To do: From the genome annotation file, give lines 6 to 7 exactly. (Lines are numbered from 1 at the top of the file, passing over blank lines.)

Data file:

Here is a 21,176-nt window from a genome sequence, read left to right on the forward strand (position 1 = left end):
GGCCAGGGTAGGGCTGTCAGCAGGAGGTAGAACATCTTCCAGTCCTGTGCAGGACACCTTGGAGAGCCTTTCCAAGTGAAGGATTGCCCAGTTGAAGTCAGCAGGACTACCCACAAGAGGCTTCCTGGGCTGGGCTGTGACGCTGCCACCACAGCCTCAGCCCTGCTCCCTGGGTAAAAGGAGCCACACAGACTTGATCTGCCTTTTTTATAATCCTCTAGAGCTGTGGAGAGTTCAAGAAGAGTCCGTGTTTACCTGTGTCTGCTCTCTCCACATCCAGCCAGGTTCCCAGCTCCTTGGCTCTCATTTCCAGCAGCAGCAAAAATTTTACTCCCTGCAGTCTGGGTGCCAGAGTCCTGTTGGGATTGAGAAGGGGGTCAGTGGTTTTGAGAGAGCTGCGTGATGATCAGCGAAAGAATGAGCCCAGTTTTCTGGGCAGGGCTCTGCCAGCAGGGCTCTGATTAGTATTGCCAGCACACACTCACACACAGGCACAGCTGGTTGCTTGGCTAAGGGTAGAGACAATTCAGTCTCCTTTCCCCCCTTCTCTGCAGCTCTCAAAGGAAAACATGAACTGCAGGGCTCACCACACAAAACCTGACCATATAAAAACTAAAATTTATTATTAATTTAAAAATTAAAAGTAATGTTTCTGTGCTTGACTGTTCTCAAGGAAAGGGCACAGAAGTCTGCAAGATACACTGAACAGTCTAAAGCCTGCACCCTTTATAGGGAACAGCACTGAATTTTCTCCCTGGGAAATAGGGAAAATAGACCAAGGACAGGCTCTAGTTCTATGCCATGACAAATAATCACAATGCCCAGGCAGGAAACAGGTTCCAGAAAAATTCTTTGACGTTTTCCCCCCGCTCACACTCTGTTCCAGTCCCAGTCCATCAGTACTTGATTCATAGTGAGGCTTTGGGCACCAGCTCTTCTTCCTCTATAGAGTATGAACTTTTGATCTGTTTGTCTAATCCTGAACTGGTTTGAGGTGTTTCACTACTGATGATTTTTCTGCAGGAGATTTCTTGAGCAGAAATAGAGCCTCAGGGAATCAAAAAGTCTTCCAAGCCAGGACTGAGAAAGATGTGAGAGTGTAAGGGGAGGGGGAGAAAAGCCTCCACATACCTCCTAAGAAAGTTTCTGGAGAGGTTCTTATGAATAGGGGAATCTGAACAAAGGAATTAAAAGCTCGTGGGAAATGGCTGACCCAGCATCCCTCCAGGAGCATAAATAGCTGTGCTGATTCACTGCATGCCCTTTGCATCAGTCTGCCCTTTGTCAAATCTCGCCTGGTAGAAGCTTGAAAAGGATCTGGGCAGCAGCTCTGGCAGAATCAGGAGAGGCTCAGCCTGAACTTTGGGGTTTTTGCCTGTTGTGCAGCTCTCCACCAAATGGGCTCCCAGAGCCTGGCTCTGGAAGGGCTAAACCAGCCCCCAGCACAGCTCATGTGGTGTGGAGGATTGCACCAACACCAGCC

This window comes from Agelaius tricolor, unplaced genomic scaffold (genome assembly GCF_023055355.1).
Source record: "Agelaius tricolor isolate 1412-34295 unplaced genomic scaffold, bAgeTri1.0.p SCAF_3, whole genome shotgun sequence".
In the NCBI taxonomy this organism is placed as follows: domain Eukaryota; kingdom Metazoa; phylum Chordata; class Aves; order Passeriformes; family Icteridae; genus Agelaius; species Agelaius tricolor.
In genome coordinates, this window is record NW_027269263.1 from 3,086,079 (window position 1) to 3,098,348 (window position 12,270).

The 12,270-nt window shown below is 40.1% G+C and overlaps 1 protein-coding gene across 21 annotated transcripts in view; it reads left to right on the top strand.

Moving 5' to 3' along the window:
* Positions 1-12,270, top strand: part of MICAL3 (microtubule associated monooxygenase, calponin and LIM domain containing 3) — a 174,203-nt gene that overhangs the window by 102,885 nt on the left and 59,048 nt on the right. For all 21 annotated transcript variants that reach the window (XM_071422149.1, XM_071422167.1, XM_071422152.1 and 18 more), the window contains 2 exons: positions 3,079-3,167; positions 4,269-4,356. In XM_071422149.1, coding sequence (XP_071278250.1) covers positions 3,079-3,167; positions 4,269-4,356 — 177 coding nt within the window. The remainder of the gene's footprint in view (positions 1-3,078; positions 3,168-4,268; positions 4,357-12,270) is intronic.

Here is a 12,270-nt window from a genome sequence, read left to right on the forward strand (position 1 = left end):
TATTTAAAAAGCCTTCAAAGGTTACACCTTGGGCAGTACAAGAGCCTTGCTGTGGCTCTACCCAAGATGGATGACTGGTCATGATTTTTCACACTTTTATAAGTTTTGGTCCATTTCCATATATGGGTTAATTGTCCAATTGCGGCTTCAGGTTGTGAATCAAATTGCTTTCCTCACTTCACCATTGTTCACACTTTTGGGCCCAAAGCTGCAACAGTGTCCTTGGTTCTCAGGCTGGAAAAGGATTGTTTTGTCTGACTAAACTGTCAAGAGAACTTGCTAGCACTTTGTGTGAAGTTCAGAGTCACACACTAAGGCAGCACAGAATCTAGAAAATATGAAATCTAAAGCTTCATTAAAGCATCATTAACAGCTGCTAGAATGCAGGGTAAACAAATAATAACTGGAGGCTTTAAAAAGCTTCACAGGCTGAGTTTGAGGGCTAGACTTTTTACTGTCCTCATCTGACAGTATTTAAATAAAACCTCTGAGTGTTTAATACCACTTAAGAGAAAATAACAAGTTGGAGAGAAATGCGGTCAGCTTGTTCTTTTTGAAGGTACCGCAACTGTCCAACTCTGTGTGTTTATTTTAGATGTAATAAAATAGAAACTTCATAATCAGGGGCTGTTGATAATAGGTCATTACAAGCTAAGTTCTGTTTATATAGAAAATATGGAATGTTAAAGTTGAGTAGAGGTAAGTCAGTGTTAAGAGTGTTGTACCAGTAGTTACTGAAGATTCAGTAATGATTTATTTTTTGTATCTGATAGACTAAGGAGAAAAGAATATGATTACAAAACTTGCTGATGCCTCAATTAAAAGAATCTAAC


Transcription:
In genome coordinates, this window is record NW_027269263.1 from 3,086,079 (window position 1) to 3,098,348 (window position 12,270).

The 12,270-nt window shown below is 40.1% G+C and overlaps 1 protein-coding gene across 21 annotated transcripts in view; it reads left to right on the top strand.